Terry O'Brien had the map of Ireland on his face—I always thought he bore a resemblance to Rich Daley, though with a lineage of service to the city that goes back even further: both his father and grandfather worked for the water department, and he rose to be president of the Metropolitan Water Reclamation District of Greater Chicago, where he served for 16 years and I would sometimes bump into him, in always cordial and informative encounters. So I was sorry to hear he passed away this week at the too-early age of 64. He and I had a mutual friend, the great Ed McElroy, publicist for the MWRD. Ed made sure that our paths crossed from time to time, so it was not accidental. And out of deference to Ed, I would try to find something to highlight. I particularly remember when O'Brien ran for Cook County Board president in 2010, I met with him, an awkward conversation—he was not a natural politician, which speaks to the quality of the man. But I just couldn't find a way to write anything about him, which perhaps speaks to mine. I had better luck when there was infrastructure around to add interest. Though even then, the subject matter could prove a challenge, as this chestnut demonstrates. And yes, I meant the headline as a kind of pun.
ANNALS OF THE LOWER WORLDAfter you have made your deposit, so to speak, after you have performed the final step in the alimentary process, to use a fancy term, after you have completed the necessary paperwork, to be coy, and flushed, to be blunt, the end result, no pun intended, is shot by a gallon or so of water into the secret netherworld of pipes criss-crossing beneath Chicago.
There, it joins similar contributions from each and every Chicagoan. The gallons add up quickly—to give you an idea how quickly, the pipe carrying this material is about 21/2 inches wide when it leaves your house, but 13 feet in diameter when it reaches the Metropolitan Water Reclamation District's Stickney plant.
Stickney is not only the largest of the seven wastewater treatment plants in the Chicago area, it is the largest such facility on earth, serving 2.38 million people in a 260-square-mile area including Chicago and 43 suburbs.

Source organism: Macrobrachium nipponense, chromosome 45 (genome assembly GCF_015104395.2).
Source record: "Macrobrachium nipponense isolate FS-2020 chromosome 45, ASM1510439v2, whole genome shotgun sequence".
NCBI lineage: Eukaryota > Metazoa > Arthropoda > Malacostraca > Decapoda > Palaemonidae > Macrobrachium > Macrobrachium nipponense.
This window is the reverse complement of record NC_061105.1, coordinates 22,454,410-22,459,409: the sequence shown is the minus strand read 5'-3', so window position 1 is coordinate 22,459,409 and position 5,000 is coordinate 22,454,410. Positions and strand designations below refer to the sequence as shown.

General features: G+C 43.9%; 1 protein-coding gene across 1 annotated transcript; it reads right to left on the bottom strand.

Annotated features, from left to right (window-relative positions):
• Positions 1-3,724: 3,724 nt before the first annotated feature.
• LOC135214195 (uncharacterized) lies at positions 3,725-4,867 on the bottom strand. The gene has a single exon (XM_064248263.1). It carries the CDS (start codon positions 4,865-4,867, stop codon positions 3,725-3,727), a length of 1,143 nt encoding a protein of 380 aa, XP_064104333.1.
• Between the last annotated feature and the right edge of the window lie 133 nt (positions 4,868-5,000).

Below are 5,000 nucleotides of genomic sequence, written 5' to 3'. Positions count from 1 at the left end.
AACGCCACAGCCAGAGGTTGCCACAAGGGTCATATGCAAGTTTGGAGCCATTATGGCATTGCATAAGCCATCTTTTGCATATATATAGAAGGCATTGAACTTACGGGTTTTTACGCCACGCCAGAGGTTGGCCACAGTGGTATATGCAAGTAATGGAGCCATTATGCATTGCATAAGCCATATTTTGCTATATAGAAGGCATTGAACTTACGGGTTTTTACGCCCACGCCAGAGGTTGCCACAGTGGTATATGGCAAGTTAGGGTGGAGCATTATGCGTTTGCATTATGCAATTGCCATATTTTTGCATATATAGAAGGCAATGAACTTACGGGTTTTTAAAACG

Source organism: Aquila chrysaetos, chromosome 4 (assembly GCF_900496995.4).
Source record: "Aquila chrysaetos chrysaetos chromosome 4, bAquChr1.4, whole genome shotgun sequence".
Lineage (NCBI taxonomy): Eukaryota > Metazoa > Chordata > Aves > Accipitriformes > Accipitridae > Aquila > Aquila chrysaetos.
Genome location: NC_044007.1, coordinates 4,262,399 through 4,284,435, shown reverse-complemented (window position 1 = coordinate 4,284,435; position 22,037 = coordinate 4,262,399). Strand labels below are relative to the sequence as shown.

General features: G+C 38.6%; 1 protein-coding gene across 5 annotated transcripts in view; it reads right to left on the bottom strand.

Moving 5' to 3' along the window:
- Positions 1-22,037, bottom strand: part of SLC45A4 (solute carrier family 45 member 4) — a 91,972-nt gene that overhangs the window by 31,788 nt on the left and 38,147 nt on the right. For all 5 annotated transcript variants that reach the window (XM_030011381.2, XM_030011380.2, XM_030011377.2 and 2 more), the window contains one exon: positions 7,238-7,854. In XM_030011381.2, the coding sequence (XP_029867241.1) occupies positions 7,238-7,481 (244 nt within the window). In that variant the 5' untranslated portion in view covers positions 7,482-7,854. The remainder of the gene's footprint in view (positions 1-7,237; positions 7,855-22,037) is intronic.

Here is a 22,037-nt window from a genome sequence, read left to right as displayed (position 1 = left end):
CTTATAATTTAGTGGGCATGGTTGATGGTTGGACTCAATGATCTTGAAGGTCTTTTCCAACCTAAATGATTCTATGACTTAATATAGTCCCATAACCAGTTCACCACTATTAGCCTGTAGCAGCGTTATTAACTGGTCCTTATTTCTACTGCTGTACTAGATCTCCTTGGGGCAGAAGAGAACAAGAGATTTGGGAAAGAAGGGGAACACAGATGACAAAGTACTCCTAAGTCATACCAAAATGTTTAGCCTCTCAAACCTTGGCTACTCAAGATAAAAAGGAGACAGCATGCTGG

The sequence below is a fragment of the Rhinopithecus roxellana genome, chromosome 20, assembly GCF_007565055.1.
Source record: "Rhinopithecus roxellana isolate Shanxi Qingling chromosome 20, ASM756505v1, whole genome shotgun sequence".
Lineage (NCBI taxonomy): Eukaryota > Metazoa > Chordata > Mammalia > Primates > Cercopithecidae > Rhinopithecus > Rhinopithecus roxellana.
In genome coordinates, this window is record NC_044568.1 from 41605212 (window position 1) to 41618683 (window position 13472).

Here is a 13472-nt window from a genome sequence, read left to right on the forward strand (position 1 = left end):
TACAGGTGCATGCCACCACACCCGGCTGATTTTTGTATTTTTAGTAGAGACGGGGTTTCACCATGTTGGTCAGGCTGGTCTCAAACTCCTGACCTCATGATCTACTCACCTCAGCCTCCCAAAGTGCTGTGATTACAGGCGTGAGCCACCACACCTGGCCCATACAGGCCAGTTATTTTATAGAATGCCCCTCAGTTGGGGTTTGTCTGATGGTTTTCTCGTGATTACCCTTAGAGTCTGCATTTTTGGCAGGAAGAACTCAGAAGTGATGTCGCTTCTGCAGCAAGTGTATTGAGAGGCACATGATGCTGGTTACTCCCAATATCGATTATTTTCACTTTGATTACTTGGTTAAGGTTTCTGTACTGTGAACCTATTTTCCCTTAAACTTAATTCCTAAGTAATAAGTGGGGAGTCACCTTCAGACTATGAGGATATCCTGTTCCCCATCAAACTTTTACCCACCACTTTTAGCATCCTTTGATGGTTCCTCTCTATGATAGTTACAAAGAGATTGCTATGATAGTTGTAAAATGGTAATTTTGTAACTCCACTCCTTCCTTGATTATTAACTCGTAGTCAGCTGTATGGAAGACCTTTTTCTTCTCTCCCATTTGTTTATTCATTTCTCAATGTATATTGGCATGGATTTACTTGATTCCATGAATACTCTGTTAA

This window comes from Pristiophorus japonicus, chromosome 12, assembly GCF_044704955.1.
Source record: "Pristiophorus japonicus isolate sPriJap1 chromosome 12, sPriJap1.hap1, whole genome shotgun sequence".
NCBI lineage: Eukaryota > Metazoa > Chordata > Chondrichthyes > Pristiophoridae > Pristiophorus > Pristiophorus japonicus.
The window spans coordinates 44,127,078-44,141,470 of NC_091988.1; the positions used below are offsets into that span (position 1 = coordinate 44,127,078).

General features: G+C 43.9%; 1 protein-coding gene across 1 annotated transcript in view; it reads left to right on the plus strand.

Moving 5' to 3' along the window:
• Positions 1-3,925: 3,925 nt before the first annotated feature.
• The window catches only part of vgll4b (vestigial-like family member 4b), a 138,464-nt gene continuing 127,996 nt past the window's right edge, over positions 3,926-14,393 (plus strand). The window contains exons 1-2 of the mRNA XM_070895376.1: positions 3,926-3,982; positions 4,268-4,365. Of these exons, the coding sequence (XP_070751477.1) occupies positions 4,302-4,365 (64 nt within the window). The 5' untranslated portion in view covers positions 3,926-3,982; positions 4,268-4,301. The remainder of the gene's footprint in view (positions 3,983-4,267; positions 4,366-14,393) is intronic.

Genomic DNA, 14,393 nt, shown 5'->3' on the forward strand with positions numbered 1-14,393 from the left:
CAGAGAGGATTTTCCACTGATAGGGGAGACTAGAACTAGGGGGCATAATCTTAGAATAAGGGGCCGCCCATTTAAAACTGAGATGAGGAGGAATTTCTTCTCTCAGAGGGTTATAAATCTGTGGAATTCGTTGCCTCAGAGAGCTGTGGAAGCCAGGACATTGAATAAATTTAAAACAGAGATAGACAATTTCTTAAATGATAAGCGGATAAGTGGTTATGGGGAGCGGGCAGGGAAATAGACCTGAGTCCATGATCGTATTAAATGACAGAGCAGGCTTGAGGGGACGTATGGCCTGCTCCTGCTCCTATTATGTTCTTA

I have an affinity for matters infrastructural, for pipes and conduits and the overlooked underpinnings that make a great city work. I'd like to tell you that it was my idea to hie out to Stickney and watch the sewage flow in, but it wasn't. They invited me, though I happily blocked out a day because, really, how often does one get the chance to stand on a metal walkway 40 feet above the dark gray River Styx of sewage as it begins its transformation back into clean water?
"The scum rises to the top," said Reed Dring, an engineer explaining the complex process of screening, settling and treating the waste.
"As it usually does," I said, before I realized that I was sitting next to the reclamation district's able president, Terry O'Brien. I flashed him an apologetic smile and quickly added, "Present company excluded."
About 800 million gallons come into the plant every day on average—since the storm sewers are also connected, that number spikes up when it rains.
What you dump down the drain does have an effect on water quality—the reclamation district has been trying to keep Chicagoans from flushing old prescription drugs down the toilet, because their complex compounds resist being removed and build up in the water.
Industrial polluters can really foul up the works, the most extreme case being in 1989, when the P & H Plating Company on West Belmont poured 4,000 gallons of cyanide into the sewers. The poison killed off the bacteria used for filtering waste in the district's Skokie plant—not to mention 20,000 fish—shutting the plant down. The company's owner eventually was sent to prison.
If you want to drop a dime on anybody pouring poison into our wastewater, you can call, toll-free (800) 332-DUMP.
"We don't ask people's names," said O'Brien. Although they do take just about everything else.
— Originally published in the Sun-Times, Nov. 28, 2007